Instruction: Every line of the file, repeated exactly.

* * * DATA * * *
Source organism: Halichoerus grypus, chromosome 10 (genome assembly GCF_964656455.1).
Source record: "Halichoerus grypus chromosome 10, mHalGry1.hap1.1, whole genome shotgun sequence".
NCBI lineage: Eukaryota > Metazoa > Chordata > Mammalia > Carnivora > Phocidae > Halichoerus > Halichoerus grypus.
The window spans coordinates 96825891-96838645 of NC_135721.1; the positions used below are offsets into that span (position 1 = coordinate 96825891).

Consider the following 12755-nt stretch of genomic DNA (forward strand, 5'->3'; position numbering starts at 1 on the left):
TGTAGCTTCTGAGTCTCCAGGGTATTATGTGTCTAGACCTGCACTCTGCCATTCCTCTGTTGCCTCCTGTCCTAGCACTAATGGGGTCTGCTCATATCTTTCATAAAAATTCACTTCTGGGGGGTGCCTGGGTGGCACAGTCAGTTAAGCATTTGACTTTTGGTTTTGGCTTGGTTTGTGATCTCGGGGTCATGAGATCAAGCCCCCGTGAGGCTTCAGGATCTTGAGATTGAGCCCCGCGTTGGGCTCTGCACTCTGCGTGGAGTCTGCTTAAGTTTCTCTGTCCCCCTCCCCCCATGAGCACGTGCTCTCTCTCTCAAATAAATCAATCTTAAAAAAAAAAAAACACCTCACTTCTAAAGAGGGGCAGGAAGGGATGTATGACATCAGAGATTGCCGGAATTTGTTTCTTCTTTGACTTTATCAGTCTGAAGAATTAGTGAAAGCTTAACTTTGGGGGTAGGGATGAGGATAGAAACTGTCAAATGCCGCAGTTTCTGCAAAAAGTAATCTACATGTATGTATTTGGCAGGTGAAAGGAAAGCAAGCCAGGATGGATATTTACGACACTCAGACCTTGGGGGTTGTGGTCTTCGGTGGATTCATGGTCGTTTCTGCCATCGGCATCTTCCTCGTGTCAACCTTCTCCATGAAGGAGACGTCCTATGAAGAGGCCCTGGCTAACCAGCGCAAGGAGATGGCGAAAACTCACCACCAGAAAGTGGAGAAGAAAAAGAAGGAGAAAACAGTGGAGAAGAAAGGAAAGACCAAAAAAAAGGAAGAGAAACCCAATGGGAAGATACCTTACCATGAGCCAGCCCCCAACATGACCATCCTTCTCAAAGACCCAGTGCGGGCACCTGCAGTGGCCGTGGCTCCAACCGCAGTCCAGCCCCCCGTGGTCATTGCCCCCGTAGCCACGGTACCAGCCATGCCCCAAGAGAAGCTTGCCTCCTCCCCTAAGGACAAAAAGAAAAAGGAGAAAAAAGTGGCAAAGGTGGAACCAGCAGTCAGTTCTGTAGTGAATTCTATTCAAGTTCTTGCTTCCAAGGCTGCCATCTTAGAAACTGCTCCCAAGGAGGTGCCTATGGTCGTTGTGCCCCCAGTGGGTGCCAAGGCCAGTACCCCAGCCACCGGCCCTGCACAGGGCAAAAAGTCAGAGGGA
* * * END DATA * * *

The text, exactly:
Source organism: Halichoerus grypus, chromosome 10 (genome assembly GCF_964656455.1).
Source record: "Halichoerus grypus chromosome 10, mHalGry1.hap1.1, whole genome shotgun sequence".
NCBI lineage: Eukaryota > Metazoa > Chordata > Mammalia > Carnivora > Phocidae > Halichoerus > Halichoerus grypus.
The window spans coordinates 96825891-96838645 of NC_135721.1; the positions used below are offsets into that span (position 1 = coordinate 96825891).

Consider the following 12755-nt stretch of genomic DNA (forward strand, 5'->3'; position numbering starts at 1 on the left):
TGTAGCTTCTGAGTCTCCAGGGTATTATGTGTCTAGACCTGCACTCTGCCATTCCTCTGTTGCCTCCTGTCCTAGCACTAATGGGGTCTGCTCATATCTTTCATAAAAATTCACTTCTGGGGGGTGCCTGGGTGGCACAGTCAGTTAAGCATTTGACTTTTGGTTTTGGCTTGGTTTGTGATCTCGGGGTCATGAGATCAAGCCCCCGTGAGGCTTCAGGATCTTGAGATTGAGCCCCGCGTTGGGCTCTGCACTCTGCGTGGAGTCTGCTTAAGTTTCTCTGTCCCCCTCCCCCCATGAGCACGTGCTCTCTCTCTCAAATAAATCAATCTTAAAAAAAAAAAAACACCTCACTTCTAAAGAGGGGCAGGAAGGGATGTATGACATCAGAGATTGCCGGAATTTGTTTCTTCTTTGACTTTATCAGTCTGAAGAATTAGTGAAAGCTTAACTTTGGGGGTAGGGATGAGGATAGAAACTGTCAAATGCCGCAGTTTCTGCAAAAAGTAATCTACATGTATGTATTTGGCAGGTGAAAGGAAAGCAAGCCAGGATGGATATTTACGACACTCAGACCTTGGGGGTTGTGGTCTTCGGTGGATTCATGGTCGTTTCTGCCATCGGCATCTTCCTCGTGTCAACCTTCTCCATGAAGGAGACGTCCTATGAAGAGGCCCTGGCTAACCAGCGCAAGGAGATGGCGAAAACTCACCACCAGAAAGTGGAGAAGAAAAAGAAGGAGAAAACAGTGGAGAAGAAAGGAAAGACCAAAAAAAAGGAAGAGAAACCCAATGGGAAGATACCTTACCATGAGCCAGCCCCCAACATGACCATCCTTCTCAAAGACCCAGTGCGGGCACCTGCAGTGGCCGTGGCTCCAACCGCAGTCCAGCCCCCCGTGGTCATTGCCCCCGTAGCCACGGTACCAGCCATGCCCCAAGAGAAGCTTGCCTCCTCCCCTAAGGACAAAAAGAAAAAGGAGAAAAAAGTGGCAAAGGTGGAACCAGCAGTCAGTTCTGTAGTGAATTCTATTCAAGTTCTTGCTTCCAAGGCTGCCATCTTAGAAACTGCTCCCAAGGAGGTGCCTATGGTCGTTGTGCCCCCAGTGGGTGCCAAGGCCAGTACCCCAGCCACCGGCCCTGCACAGGGCAAAAAGTCAGAGGGA